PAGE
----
Following similar efforts by the European Union and the United Kingdom, the U.S. Securities and Exchange Commission recently proposed a rule that would mandate that public companies report their greenhouse gas (GHG) emissions.
In a Policy Forum, Michael Greenstone and colleagues draw on one of the largest global datasets – covering roughly 15,000 public companies – and offer an estimate of what a widespread emissions reporting mandate could uncover about the extent of climate damages caused by corporate greenhouse gas emissions.
They estimate that average corporate carbon damages – a measure of the total monetary value of climate damages caused by each company’s GHG emissions – are high, but vary greatly across firms within an industry, across industries, and across countries.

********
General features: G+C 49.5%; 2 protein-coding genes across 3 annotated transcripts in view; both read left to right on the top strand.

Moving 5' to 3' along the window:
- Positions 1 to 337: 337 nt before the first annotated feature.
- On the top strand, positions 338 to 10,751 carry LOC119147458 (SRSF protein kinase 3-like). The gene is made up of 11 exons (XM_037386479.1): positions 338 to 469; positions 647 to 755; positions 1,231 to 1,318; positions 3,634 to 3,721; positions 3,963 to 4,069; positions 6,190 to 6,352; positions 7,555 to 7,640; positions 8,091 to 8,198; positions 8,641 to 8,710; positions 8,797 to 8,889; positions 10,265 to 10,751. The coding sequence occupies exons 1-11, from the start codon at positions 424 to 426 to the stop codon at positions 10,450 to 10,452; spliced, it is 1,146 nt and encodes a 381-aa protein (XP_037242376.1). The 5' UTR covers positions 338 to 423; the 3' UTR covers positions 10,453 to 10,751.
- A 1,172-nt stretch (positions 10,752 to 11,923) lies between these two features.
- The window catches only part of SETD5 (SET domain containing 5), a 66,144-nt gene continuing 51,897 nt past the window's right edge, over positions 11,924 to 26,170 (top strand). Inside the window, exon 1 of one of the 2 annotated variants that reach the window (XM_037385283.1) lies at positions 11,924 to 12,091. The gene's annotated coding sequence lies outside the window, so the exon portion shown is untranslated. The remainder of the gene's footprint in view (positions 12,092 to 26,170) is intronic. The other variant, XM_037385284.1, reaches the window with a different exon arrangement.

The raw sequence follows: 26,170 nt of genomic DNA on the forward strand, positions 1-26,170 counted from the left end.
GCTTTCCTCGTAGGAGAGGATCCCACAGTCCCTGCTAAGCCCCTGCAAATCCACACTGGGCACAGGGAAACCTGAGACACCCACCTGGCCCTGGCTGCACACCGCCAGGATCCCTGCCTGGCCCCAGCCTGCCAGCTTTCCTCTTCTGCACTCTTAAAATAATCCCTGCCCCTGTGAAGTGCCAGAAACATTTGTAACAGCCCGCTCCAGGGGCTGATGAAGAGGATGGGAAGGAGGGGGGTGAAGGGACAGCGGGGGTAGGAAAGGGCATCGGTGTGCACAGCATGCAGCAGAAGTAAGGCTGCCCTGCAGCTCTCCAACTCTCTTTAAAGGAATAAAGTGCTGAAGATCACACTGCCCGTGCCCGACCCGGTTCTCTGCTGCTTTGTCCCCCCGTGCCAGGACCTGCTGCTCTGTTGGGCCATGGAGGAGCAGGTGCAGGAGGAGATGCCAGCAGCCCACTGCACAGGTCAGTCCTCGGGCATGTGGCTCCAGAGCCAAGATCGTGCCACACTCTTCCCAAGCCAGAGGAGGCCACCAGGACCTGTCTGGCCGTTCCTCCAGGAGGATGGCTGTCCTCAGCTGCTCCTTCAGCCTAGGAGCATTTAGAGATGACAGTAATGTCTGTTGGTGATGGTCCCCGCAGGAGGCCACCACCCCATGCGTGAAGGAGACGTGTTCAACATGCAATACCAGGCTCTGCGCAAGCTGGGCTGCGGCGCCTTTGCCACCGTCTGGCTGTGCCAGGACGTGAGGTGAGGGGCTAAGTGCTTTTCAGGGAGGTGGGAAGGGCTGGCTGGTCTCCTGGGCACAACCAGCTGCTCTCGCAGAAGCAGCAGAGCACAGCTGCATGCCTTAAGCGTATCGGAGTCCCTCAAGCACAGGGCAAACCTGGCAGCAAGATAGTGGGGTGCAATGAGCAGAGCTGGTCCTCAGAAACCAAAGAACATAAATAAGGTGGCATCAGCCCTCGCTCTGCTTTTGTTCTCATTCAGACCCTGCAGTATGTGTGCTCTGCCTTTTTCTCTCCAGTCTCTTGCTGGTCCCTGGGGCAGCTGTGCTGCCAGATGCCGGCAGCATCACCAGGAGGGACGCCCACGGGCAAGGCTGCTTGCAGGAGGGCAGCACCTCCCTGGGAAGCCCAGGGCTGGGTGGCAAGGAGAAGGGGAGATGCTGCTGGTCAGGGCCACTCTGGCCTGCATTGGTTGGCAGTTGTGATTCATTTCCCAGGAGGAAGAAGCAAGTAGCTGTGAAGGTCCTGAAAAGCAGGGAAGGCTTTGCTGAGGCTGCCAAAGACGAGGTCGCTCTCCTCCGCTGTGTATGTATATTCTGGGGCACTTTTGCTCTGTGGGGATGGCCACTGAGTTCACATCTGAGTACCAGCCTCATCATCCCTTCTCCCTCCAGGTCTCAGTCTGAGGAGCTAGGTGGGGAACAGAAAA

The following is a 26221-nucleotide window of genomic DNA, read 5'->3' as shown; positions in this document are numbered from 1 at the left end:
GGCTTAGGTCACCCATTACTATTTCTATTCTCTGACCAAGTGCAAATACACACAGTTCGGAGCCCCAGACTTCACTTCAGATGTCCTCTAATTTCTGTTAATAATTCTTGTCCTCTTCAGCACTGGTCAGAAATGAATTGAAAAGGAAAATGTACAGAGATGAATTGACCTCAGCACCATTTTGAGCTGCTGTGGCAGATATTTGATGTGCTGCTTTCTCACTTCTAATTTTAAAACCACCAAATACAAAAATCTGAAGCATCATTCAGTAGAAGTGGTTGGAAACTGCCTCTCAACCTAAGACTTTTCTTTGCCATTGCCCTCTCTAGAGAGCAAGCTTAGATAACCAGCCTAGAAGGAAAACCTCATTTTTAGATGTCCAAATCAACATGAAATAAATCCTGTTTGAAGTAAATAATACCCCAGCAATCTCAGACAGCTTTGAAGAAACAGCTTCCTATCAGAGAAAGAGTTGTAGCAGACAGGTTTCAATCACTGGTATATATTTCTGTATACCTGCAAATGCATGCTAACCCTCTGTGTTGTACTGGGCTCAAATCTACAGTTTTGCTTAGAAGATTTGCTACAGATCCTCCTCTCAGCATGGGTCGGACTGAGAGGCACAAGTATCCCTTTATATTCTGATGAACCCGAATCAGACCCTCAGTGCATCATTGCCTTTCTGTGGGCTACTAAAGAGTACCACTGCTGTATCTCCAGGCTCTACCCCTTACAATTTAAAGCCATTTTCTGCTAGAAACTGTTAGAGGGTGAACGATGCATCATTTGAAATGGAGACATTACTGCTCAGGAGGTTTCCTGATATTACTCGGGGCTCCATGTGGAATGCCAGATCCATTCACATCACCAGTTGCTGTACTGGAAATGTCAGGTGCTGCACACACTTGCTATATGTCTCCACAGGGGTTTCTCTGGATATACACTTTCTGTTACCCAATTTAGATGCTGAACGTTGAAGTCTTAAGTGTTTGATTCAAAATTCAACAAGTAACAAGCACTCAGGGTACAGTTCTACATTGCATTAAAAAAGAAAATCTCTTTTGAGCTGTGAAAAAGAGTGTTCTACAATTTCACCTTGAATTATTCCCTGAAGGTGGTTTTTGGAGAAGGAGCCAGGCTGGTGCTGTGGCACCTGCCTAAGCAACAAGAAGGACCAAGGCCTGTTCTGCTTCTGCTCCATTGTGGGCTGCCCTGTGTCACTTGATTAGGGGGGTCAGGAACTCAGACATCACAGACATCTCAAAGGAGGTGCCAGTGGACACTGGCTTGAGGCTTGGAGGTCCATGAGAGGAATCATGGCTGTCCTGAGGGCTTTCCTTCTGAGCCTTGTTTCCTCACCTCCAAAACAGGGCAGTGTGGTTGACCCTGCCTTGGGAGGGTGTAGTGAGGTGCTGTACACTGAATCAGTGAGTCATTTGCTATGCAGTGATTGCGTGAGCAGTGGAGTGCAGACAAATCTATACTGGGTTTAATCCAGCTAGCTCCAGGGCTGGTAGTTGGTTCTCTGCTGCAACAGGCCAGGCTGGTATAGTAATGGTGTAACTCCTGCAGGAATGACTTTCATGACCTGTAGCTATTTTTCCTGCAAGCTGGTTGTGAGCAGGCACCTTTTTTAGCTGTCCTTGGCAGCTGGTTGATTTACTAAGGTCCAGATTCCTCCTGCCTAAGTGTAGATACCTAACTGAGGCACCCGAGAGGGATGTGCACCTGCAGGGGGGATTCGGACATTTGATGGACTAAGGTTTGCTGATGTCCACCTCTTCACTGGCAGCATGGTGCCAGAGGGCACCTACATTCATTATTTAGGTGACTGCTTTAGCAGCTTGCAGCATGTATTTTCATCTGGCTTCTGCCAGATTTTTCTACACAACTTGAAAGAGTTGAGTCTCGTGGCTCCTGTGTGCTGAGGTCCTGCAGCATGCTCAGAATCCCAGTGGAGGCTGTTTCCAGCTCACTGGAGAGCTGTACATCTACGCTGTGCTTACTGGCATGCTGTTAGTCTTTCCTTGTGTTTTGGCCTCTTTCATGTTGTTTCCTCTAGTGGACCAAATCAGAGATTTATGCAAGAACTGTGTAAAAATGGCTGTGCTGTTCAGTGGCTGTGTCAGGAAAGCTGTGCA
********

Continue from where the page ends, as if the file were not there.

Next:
The top four industries account for 89% of the total global corporate carbon damages, with the largest carbon damages occurring in the energy-intensive industries, including utilities, materials, energy, transportation and food, beverage, and tobacco. What’s more, variation in carbon damages across countries is also substantial, and influenced by differences in industrial composition.
“Revealing corporate carbon damages would start a public dialogue about the contribution of corporate activities to the climate problem, which in turn could spur policies and unleash market forces,” write Greenstone et al. “Put plainly, it is difficult to imagine a successful approach to the climate challenge that does not have widespread mandatory disclosure at its foundation.”